Any paid time off work that you offer your employees above the statutory minimum in your country is also a form of indirect compensation. For example, if you offer your employees an extra five days of paid holiday every year, you’re essentially giving them five days’ extra salary.
Dialling up benefits like these can be a great way of increasing the value you can offer employees, even if you’re working with a tight budget.
4. Market positioning
A key part of setting up your compensation strategy is deciding where in the market you want your salaries to sit. Every job has an external value, and how well you pay compared to the market average can make a big difference to your employee value proposition (EVP).
When you’re determining your desired market positioning, there are three basic options to choose from:
- Lead-the-market: This means setting salaries above the market rate. This is an aggressive strategy that can position you as an employer of choice and help you to attract top talent. However, it’s (obviously) more expensive than lagging or meeting the market.
- Lag-the-market: This is when you set salaries below the market rate. Although this can save you money, it also makes it harder to attract and retain talent. If you go for this option, you might need to offer very competitive benefits to make up for your lower salaries.
- Meet-the-market: This is when companies pay the market rate for each role. It means employees are paid fairly — but you may still lose experienced people to employers who are willing to pay more. Enhancing your benefits offering or providing other incentives can help to sweeten the deal for employees.
You can also talk about your desired market positioning in terms of percentiles. For example, if you aim to pay at the 50th percentile, that means you’re paying in the middle of the range for each role (i.e. meeting the market). A company operating a lead-the-market strategy might aim to pay at the 70th, 80th or 90th percentile (for example).
5. Salary increase criteria
Compensation is not a one-and-done thing. If you want to stay competitive (and fair), you’ll need to regularly review the salaries you’re paying. We recommend doing this at least once a year, although we’ve recently seen some companies opting for even more regular reviews.
Whatever schedule you choose, you’ll need to decide what factors you’ll take into account when you make decisions about salary increases. Here are a few options to think about:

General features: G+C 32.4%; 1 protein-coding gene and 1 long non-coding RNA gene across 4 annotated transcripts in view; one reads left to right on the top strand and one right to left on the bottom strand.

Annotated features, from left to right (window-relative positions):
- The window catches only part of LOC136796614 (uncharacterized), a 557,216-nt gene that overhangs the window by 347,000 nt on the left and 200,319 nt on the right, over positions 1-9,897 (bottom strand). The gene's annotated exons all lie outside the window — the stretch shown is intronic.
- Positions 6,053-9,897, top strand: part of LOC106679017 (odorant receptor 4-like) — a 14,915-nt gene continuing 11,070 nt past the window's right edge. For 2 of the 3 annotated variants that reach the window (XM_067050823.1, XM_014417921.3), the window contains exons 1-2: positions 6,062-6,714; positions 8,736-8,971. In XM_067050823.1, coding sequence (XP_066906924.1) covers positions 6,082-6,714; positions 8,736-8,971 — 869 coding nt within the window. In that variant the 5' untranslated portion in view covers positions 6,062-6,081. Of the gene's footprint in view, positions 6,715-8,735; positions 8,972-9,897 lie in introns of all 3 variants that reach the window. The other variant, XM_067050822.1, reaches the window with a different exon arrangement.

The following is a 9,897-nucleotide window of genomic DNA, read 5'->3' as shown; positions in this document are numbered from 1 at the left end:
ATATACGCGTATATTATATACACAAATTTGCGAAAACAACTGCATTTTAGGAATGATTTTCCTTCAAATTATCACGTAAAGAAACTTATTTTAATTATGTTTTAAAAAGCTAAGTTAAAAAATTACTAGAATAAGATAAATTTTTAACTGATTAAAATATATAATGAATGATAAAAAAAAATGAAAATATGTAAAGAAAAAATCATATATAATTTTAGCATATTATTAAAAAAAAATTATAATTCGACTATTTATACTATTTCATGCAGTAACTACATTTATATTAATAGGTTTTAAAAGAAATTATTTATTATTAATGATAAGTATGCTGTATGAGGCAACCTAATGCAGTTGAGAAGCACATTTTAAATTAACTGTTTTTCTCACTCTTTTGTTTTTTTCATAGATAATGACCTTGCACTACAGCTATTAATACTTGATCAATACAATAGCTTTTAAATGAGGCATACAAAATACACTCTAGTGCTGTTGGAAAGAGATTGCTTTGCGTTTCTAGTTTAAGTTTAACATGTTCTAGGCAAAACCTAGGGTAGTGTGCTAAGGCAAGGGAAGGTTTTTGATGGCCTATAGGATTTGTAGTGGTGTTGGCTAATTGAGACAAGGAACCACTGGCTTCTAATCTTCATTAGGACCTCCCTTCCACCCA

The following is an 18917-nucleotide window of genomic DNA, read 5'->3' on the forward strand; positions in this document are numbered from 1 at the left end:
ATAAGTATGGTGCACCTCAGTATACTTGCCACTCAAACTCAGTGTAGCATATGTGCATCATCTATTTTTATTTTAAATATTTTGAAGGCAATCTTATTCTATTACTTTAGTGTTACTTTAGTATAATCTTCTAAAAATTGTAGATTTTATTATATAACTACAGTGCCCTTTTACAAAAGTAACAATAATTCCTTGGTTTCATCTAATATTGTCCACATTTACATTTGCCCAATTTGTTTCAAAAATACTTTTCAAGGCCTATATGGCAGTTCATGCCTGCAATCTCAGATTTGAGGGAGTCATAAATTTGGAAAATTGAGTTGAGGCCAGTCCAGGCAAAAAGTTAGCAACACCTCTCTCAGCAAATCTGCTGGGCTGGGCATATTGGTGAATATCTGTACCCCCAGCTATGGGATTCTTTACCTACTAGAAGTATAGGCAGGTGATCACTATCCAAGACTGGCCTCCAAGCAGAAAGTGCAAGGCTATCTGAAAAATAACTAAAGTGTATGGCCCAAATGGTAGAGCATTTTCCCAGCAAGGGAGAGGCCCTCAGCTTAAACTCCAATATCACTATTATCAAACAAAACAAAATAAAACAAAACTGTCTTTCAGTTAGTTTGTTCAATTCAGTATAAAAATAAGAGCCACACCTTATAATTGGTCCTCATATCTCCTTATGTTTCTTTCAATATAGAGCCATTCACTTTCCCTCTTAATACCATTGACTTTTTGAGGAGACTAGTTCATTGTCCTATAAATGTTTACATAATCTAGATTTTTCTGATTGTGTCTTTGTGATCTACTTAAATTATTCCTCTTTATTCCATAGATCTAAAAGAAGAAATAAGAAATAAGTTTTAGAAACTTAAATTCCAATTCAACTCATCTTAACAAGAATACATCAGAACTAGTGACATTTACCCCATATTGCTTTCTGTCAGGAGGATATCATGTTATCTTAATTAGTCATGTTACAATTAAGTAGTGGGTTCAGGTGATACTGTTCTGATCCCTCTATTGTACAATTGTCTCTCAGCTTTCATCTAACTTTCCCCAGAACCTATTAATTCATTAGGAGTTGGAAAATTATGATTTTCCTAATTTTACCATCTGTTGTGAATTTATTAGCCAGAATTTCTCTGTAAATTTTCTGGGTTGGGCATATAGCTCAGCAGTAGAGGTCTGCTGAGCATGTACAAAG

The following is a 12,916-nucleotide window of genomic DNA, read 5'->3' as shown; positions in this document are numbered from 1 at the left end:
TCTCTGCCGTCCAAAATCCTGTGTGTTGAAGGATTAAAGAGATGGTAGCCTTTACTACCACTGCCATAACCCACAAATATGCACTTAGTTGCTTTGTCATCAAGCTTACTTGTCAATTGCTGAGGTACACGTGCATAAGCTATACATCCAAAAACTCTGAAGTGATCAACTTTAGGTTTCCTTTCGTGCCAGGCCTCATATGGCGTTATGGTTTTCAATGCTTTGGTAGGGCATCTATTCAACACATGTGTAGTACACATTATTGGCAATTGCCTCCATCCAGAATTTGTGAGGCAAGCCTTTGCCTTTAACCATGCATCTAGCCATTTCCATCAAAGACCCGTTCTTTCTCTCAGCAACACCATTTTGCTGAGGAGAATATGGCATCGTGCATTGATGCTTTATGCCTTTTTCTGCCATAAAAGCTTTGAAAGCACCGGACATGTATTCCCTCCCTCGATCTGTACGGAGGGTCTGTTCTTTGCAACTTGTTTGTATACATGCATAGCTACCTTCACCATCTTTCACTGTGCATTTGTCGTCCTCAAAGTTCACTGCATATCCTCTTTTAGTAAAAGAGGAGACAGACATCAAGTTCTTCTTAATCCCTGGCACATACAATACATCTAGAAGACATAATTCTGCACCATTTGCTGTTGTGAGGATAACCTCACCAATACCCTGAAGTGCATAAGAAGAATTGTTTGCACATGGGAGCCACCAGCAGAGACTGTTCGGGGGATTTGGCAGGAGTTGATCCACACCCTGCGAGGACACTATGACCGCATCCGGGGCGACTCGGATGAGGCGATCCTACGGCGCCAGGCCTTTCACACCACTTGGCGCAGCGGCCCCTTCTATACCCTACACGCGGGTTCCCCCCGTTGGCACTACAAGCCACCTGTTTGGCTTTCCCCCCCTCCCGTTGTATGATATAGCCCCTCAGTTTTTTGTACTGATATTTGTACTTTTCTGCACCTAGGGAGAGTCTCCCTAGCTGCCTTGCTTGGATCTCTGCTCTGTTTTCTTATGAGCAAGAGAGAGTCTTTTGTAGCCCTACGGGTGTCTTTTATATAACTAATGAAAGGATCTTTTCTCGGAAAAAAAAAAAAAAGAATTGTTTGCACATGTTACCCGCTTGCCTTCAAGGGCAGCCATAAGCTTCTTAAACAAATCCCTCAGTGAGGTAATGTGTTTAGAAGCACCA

- General increase: Some companies give all employees a fixed or percentage-based increase each year. This ensures everyone gets a raise, but it could be seen as unfair as it rewards people who are just doing the bare minimum the same as top performers.
- Inflation increase: This involves giving employees a percentage-based increase based on the rate of inflation where they live. This helps them to meet the rising cost of living and ensures their salary is still worth the same as it was a year ago.
- Performance-based increase: This is when companies give raises to certain employees based on them (or their team) meeting set performance criteria.
- Increases for tenure: Some organisations give employees a pay increase based on the number of years they’ve worked for the business. This rewards long tenure and encourages employees to stick around.
- Market adjustment: This means adjusting everyone’s salaries to bring them back in line with the market (at your desired positioning). Since market rates change over time, this ensures that employees are still paid what they’re worth.
There’s no one right way to handle salary increases — it largely comes down to your company culture and your compensation philosophy. The important thing is to decide on your criteria in advance, and then stick to them. This ensures that salary increases are consistent and fair across your organisation.
6. Communication about pay
How (and how much) you communicate about pay is also a vital part of your compensation strategy. Each company has its own way of doing things, but in our opinion, the best advice is to be as transparent as possible.
After all, if you’re not transparent with your employees, they might end up thinking they’re being paid unfairly, even if they’re not. This can lead to discontentment and problems with retention and engagement down the line.
Here are a few tips on how to effectively communicate with your employees about pay:
- Emphasise your total rewards package so employees understand every aspect of their compensation, both direct and indirect.
- Decide in advance who will be the person to communicate compensation decisions with employees — this might be their manager or someone in HR.
- Share your compensation philosophy so employees understand the guiding principles behind pay decisions.
- Have important conversations about compensation one-on-one and face-to-face. These are important discussions for your employees, so give them the respect they deserve.
The key to a fair and competitive compensation strategy
Want to know the secret behind an equitable, competitive and well-structured compensation strategy? Salary bands.
Stay with us: building a robust and scalable salary band structure can help you turn your compensation strategy from a mess of ad hoc decisions to a well-planned, well-oiled system that keeps everyone happy.
Salary bands provide a clear framework for progression, so employees can understand where they sit in the company hierarchy (and how to move up). They ensure every pay decision is based on a logical, data-driven process.
And they even make communication about compensation easier: managers don’t have to spend time justifying pay decisions, because they have a credible, tried-and-tested framework to back them up.
Easily create your compensation strategy with Figures
The best part? Thanks to Figures, it’s never been easier to build a customisable, flexible salary grid based on real-time market data.
Using our platform, you can set your desired positioning, and play around with salary band width, overlap and more until you’ve found the perfect setup for your organisation. Want to learn more? Sign up for a free demo to see our salary bands tool in action.